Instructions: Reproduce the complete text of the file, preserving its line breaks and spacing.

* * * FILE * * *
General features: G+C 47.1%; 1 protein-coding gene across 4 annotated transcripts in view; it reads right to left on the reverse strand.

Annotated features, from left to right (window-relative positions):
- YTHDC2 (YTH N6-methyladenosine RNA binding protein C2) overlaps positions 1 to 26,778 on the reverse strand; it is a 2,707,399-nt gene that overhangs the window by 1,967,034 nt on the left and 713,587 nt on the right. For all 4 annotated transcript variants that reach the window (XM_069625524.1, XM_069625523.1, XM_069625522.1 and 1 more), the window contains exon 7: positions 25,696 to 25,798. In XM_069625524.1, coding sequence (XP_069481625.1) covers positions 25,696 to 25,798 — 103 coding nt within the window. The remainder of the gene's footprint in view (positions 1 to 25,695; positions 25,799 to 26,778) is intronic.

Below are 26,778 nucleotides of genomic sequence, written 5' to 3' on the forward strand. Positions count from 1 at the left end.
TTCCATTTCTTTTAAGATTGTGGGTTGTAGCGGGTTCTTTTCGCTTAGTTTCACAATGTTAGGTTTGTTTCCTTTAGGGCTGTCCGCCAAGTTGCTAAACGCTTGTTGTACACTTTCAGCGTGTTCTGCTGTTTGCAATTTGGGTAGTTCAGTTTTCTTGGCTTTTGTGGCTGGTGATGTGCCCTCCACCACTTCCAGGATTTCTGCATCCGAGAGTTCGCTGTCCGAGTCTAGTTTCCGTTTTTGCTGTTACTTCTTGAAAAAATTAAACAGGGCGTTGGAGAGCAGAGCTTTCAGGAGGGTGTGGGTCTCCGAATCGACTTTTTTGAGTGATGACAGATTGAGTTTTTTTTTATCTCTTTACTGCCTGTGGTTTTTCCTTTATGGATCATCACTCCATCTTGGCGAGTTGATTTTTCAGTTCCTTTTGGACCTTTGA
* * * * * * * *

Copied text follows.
General features: G+C 47.1%; 1 protein-coding gene across 4 annotated transcripts in view; it reads right to left on the reverse strand.

Annotated features, from left to right (window-relative positions):
- YTHDC2 (YTH N6-methyladenosine RNA binding protein C2) overlaps positions 1 to 26,778 on the reverse strand; it is a 2,707,399-nt gene that overhangs the window by 1,967,034 nt on the left and 713,587 nt on the right. For all 4 annotated transcript variants that reach the window (XM_069625524.1, XM_069625523.1, XM_069625522.1 and 1 more), the window contains exon 7: positions 25,696 to 25,798. In XM_069625524.1, coding sequence (XP_069481625.1) covers positions 25,696 to 25,798 — 103 coding nt within the window. The remainder of the gene's footprint in view (positions 1 to 25,695; positions 25,799 to 26,778) is intronic.

Below are 26,778 nucleotides of genomic sequence, written 5' to 3' on the forward strand. Positions count from 1 at the left end.
TTCCATTTCTTTTAAGATTGTGGGTTGTAGCGGGTTCTTTTCGCTTAGTTTCACAATGTTAGGTTTGTTTCCTTTAGGGCTGTCCGCCAAGTTGCTAAACGCTTGTTGTACACTTTCAGCGTGTTCTGCTGTTTGCAATTTGGGTAGTTCAGTTTTCTTGGCTTTTGTGGCTGGTGATGTGCCCTCCACCACTTCCAGGATTTCTGCATCCGAGAGTTCGCTGTCCGAGTCTAGTTTCCGTTTTTGCTGTTACTTCTTGAAAAAATTAAACAGGGCGTTGGAGAGCAGAGCTTTCAGGAGGGTGTGGGTCTCCGAATCGACTTTTTTGAGTGATGACAGATTGAGTTTTTTTTTATCTCTTTACTGCCTGTGGTTTTTCCTTTATGGATCATCACTCCATCTTGGCGAGTTGATTTTTCAGTTCCTTTTGGACCTTTGA